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Bakers and franchising

first_imgFew bakers in the UK run a franchising operation and those that do, such as Wm Stephens in Scotland, Muffin Break, BB’s Coffee and Muffins and the various pasty franchises, are in a small minority.In January 2006, Euromonitor International reported that the ’bakery products fast food’ category, which includes sandwich chains Subway and Quiznos as well as Krispy Kreme, witnessed value growth of nearly 5% between 2003-04 in the US, whereas the burger and chicken fast food sectors showed only 1.6% and 2.8% value growth, respectively.”The high growth achieved by bakery fast food is even more remarkable considering that it is the second-largest fast food sector, following only burger restaurants,” it said. The most compelling reason for this was the ability to easily open new outlets. So, is there an untapped opportunity for bakers to go into franchising in the UK?”There have been bakeries that have tried franchising but it has never really taken off,” says Chris Dabner, parliamentary officer for the National Association of Master Bakers (NA). But with modern bake-off techniques it would be more feasible, he notes; all you’d have to provide would be a bake-off oven and product could be delivered frozen, if production and distribution are already in place.But its not just a case of “driving up and dropping off the product”, says André Sarafilovic, MD of Wm Stephens, which has 24 bakeries set up in Scottish convenience stores. These outlets require a separate management team with dedicated in-house telesales, to help with ordering, returns and sales projections, marketing and point-of-sale.”There’s a lot of back-office service work involved,” he says. “The big issue is the amount of time spent training the people at the sharp end on how to handle your product properly.”You have to bring your retail expertise to the customer. You have to convince the franchisee, or in our case, the convenience store operator, that you have a successful record in bakery retail before anybody will take you seriously.”Franchising is very much about repeating a successful model, rather than coming up with a notional model, agrees Phil Craston of Quiznos. “It’s about branding,” he says. “There might be a natural evolution where there is a bakery company with a name that’s recognised, which they could franchise off the back of. For every franchise there is a royalty to pay, so you need to be building a store that can operate well beyond its break-even point.”The initial outlay of anything from £50-£150,000 – for market research, pilot schemes and promotional material, training, forming a central management team and equipment – would put some bakers off. “Long-term, it can be very profitable, but there can be periods of negative trading at the beginning of a franchisor’s life, where there are a lot of costs to put the system in place and to support franchisees, while those franchisees are not sending a huge amount of money back to the franchisor,” says Dan Archer, head of marketing at the British Franchise Association. “If your aim is two to three outlets, then you’re better off borrowing the money; but if you want multiple units across the UK, franchising can help a business grow quickly.”What is franchising?Franchising involves granting a licence to others to sell your product or service. The term “franchising” has been used to describe many different forms of business relationships, including licensing, distributor and agency arrangements. ’Business format franchising’ is the granting of a licence by one person (the franchisor) to another (the franchisee), which entitles the franchisee to trade under the name of the franchisor. This comprises an entire package to establish an untrained person in the business and to run it with continual assistance, and involves charging an initial fee to set up and commanding continuing fees for the support.So why expand through franchising? The franchisor retains control over his products and services. Since franchisees invest their own money, they are likely to be highly motivated to succeed. Centralised costs and overheads are usually lower for a franchise network than for a network of company-owned outlets. The downside is that the franchisor will need to commit substantial amounts of time and money before the income stream begins.last_img read more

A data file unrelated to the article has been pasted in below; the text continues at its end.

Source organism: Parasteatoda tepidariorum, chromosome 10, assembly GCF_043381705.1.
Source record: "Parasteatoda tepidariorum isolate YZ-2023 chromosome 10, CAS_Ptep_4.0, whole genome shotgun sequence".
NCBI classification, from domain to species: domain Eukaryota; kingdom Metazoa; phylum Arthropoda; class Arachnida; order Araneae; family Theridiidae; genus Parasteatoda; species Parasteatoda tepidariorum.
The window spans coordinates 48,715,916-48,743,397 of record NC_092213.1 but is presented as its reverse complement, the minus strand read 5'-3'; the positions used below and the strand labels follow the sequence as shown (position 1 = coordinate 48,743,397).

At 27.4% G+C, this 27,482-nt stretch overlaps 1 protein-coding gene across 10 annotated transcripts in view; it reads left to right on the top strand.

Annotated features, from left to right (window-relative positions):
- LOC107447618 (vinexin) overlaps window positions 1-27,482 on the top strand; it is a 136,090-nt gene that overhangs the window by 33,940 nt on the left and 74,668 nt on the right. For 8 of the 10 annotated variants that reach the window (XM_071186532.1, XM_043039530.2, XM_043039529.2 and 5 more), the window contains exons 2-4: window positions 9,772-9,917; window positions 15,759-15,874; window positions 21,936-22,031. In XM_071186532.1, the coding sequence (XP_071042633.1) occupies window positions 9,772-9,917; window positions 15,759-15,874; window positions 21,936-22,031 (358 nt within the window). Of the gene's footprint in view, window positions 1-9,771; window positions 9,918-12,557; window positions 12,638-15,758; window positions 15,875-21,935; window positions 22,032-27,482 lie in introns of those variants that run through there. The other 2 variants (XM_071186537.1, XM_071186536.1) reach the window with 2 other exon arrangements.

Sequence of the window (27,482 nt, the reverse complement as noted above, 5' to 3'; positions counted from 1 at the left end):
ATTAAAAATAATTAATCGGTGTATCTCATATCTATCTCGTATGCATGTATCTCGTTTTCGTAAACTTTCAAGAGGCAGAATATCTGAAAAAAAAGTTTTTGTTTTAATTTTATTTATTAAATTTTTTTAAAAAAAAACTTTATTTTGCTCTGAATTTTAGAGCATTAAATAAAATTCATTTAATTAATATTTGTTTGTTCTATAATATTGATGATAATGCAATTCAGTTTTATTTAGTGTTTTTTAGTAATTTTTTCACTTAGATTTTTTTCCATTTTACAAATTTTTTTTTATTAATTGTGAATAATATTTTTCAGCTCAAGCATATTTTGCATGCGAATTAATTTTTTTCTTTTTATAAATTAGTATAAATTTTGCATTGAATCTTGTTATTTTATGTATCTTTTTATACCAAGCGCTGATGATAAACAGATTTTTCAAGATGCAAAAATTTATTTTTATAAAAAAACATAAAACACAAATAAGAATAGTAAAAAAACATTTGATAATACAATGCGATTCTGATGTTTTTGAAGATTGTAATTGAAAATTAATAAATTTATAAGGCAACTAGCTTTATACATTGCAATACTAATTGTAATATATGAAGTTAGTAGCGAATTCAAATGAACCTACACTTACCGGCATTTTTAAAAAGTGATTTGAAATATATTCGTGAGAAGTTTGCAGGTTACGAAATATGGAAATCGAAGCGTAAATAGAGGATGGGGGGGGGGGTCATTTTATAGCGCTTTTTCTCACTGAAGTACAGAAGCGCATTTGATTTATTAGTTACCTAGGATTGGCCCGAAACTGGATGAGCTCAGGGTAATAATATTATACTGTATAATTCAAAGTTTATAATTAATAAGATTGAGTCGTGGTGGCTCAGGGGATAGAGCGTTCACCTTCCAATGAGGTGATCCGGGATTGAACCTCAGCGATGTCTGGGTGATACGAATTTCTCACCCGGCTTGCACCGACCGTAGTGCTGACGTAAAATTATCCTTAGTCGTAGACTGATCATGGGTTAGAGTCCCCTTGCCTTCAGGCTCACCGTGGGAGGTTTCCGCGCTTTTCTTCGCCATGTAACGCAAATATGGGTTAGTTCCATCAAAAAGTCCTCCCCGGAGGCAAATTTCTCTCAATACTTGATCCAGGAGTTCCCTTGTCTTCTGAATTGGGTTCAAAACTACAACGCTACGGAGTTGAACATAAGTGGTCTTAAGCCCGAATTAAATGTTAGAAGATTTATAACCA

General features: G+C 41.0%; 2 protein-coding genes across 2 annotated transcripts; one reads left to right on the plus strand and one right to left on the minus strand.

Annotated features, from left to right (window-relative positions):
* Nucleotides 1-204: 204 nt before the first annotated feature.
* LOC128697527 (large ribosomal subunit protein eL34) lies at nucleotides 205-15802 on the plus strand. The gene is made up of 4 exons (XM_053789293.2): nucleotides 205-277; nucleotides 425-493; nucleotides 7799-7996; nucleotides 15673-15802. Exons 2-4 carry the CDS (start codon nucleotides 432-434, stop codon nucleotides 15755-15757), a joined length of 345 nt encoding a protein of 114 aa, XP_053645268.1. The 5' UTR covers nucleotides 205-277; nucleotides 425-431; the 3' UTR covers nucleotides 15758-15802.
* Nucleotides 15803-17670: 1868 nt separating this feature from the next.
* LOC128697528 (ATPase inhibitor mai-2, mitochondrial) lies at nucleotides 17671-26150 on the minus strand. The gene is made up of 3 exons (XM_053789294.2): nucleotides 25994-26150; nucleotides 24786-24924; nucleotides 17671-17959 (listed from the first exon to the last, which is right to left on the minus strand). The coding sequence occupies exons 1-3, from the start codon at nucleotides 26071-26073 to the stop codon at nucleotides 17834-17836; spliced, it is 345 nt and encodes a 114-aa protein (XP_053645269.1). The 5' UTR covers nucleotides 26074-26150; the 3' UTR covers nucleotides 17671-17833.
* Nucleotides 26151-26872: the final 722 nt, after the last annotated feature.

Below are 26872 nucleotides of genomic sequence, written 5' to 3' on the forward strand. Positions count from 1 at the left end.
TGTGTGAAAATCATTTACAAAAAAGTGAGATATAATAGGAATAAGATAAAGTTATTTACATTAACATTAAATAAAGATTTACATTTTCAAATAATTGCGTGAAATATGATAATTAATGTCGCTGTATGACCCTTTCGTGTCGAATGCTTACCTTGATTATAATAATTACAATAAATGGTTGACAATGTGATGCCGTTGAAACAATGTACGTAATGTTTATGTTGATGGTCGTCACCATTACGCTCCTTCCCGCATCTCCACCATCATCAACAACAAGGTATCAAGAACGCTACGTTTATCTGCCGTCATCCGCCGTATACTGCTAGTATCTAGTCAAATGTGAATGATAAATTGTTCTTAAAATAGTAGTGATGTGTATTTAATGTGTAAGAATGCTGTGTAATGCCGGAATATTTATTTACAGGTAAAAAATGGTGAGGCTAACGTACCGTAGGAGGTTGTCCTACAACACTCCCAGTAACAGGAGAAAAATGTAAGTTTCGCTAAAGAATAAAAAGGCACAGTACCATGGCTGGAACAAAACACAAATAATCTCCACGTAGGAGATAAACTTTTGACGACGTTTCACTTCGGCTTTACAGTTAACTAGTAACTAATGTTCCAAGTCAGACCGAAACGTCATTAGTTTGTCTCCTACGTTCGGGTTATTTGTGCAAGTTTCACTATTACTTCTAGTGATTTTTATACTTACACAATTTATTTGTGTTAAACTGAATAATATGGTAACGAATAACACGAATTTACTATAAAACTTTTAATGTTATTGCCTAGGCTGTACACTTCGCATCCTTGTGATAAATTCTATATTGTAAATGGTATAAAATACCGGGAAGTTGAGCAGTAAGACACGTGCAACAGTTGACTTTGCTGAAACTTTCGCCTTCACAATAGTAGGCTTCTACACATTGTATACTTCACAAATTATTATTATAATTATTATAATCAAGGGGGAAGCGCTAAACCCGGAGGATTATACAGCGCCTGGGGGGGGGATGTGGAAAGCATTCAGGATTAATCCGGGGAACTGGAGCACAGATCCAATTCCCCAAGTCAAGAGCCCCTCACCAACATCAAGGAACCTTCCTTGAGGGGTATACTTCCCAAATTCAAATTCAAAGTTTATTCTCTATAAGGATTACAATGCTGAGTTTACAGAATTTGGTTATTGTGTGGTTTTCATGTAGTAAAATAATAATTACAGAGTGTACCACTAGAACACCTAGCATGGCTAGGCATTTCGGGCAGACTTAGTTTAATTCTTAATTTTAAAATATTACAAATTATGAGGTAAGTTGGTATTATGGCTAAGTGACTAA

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Appointments

first_img== Tony Sharpe Renshaw ==Marzipans and ready-to-roll icings manufacturer Renshaw has appointed Tony Sharpe as managing director.Prior to joining Renshaw, Sharpe was managing director of distiller G&J Greenalls and previously held a number of consulting projects for Unilever and Vodaphone. He has also held senior management positions with The Coca-Cola Company and Joshua Tetley.== Alan Browne Allied Bakeries Ireland ==Allied Bakeries Ireland has promoted Alan Browne to the role of operations manager for the company. He is responsible for leading, motivating and developing the operations team to deliver a profitable, growing business and will support the managing director.Browne has worked for Allied Bakeries for five years, starting out as bakeries technical manager.== Roger Whiteside Greggs ==Greggs has appointed Roger Whiteside as an additional non-executive director to the company’s board with effect from 17 March. Whiteside was chief executive of the Thresher Group off-licence chain from 2004 to 2007 and was previously one of the founders of online grocer Ocado. On his appointment, he will also be a member of Greggs’ audit, nominations and remuneration committees.== Phil Orford Forum of Private Business ==The new chief executive of the Forum of Private Business (FPB) is Phil Orford. The FPB represents 25,000 small and medium-sized companies across the UK, fighting for fair treatment of private businesses and supporting its members.Orford formed his own business in 1983 and has since been involved in the development of several firms.last_img read more